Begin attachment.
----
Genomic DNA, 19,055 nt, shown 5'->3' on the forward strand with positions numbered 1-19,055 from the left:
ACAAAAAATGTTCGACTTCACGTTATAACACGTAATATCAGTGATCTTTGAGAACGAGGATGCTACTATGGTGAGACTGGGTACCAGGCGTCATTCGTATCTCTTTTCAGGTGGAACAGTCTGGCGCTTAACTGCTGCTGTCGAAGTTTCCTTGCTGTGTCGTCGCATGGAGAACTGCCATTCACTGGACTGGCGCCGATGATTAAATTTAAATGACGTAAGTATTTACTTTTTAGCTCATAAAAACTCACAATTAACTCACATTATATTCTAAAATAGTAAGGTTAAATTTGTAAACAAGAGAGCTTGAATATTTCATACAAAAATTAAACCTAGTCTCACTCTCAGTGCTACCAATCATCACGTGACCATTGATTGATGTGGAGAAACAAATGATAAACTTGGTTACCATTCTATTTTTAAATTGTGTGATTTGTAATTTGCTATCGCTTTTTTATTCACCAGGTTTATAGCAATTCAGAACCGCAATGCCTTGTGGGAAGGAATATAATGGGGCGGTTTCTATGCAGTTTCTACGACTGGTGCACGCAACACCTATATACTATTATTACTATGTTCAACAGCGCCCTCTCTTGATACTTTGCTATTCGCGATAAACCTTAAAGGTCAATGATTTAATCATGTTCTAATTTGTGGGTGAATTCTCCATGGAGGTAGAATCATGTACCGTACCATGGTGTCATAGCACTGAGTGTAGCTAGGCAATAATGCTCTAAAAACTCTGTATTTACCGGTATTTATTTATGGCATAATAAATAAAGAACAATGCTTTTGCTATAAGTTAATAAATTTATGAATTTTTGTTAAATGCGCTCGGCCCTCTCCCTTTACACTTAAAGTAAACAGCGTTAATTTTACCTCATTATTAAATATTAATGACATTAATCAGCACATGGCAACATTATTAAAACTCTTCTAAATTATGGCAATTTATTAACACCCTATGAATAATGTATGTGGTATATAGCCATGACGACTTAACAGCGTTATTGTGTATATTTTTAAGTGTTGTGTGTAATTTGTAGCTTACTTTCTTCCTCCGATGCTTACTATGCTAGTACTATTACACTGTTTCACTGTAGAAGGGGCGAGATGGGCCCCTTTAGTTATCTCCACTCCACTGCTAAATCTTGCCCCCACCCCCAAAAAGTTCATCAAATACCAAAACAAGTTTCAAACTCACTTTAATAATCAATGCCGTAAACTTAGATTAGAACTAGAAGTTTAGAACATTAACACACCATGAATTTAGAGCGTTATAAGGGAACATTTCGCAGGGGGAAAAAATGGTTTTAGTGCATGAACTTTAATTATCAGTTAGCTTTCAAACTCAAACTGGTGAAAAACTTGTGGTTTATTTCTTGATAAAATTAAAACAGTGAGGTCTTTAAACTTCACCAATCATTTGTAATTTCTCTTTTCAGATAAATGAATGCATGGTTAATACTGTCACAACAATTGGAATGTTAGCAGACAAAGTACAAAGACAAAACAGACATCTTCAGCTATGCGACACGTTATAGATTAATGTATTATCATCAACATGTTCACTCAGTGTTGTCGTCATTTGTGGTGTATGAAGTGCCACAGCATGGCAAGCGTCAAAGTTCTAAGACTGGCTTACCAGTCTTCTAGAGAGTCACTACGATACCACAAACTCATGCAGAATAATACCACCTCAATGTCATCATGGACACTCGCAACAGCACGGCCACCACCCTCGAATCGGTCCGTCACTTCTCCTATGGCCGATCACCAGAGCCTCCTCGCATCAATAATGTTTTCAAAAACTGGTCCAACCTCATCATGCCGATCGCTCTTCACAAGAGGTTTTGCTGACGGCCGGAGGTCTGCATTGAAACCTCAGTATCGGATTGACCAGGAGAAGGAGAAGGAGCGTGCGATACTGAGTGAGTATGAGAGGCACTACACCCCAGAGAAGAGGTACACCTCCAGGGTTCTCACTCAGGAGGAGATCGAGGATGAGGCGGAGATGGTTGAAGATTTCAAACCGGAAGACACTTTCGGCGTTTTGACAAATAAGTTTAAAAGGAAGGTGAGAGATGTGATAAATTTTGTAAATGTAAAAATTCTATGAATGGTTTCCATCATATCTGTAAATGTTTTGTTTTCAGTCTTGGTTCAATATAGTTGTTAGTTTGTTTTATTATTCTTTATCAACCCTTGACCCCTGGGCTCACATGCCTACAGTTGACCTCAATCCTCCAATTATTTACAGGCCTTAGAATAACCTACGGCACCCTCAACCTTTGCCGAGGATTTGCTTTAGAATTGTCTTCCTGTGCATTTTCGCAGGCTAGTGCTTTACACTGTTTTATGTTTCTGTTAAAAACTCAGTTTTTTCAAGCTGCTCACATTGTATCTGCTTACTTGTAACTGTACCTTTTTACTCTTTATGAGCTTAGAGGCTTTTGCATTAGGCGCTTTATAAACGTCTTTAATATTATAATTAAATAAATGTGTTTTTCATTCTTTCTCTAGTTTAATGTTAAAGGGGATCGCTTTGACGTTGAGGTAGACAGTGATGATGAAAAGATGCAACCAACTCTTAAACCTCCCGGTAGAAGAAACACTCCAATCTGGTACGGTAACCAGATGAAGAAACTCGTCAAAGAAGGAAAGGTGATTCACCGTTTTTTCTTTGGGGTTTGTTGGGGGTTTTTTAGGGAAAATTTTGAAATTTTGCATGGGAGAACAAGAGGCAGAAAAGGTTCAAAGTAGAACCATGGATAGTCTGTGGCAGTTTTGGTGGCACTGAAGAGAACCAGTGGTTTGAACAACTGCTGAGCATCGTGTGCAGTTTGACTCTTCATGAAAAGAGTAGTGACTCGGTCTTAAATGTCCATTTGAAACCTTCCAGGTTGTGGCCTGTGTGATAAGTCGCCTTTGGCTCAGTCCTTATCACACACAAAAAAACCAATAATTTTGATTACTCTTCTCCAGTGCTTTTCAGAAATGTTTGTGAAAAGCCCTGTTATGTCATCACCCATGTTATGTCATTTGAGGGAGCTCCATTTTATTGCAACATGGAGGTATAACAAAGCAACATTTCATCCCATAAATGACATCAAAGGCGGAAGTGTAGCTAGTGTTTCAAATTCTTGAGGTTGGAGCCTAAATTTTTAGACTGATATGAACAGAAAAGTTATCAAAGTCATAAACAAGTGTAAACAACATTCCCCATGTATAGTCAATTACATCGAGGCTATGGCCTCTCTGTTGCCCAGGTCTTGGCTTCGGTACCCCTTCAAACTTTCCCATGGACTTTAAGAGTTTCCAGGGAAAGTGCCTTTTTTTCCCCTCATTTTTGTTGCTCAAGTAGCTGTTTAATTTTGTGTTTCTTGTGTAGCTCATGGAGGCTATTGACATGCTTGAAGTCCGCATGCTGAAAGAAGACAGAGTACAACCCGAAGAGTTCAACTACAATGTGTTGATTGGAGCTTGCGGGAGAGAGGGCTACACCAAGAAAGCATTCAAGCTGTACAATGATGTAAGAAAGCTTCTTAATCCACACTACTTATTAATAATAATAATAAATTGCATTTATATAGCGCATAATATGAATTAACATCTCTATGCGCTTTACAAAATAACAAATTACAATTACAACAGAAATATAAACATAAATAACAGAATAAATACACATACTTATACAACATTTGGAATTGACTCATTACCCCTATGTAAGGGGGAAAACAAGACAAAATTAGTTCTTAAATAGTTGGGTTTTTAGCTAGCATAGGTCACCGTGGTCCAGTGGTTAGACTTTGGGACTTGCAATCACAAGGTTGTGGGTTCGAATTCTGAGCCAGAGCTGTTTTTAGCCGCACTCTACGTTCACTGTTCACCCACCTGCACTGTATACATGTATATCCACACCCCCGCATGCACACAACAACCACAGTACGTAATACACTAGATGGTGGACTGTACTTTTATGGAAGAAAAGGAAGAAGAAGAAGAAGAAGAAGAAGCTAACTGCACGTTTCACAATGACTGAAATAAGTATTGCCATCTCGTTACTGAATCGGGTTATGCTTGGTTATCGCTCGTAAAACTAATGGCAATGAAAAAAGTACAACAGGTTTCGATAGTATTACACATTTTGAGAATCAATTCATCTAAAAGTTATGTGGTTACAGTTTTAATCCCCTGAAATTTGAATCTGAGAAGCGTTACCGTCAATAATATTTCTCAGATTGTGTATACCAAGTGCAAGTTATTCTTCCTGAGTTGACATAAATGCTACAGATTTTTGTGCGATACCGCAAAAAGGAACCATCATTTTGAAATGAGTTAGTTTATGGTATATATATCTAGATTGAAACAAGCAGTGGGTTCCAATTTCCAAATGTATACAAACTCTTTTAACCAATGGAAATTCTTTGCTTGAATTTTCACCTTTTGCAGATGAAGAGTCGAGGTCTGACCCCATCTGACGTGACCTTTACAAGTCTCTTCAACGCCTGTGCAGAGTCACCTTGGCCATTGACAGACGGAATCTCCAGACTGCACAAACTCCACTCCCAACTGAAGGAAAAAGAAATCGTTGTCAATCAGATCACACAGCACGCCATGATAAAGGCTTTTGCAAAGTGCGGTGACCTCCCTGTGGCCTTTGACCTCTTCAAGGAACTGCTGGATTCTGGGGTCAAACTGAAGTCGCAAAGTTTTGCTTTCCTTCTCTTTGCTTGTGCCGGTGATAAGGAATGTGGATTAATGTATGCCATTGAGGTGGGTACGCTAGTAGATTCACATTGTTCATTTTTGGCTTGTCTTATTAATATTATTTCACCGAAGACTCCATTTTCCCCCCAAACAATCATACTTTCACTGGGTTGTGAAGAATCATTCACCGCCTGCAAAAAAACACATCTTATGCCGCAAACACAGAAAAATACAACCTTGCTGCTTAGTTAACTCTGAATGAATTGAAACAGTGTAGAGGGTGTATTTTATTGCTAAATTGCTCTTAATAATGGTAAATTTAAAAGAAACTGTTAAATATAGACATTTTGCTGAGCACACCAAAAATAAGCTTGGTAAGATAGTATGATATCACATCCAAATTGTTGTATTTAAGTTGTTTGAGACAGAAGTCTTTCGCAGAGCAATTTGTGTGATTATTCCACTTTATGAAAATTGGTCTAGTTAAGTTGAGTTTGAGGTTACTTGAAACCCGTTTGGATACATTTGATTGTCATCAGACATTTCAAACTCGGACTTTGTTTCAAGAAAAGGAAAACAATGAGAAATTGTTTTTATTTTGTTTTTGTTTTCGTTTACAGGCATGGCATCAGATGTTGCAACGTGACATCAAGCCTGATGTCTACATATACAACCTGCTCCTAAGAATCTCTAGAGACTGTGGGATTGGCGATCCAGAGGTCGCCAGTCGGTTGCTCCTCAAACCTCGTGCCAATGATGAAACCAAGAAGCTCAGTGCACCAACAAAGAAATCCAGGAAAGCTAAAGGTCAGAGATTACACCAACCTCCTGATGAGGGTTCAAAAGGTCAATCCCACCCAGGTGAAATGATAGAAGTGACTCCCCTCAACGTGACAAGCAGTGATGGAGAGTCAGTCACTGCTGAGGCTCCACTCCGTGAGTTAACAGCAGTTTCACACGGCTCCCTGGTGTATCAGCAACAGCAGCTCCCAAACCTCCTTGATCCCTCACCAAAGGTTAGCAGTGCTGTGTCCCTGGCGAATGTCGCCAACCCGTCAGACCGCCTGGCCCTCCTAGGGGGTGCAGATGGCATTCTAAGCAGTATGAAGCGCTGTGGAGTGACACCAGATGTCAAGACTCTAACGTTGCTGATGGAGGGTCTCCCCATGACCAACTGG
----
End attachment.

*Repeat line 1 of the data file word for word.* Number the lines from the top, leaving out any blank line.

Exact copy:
Genomic DNA, 19,055 nt, shown 5'->3' on the forward strand with positions numbered 1-19,055 from the left: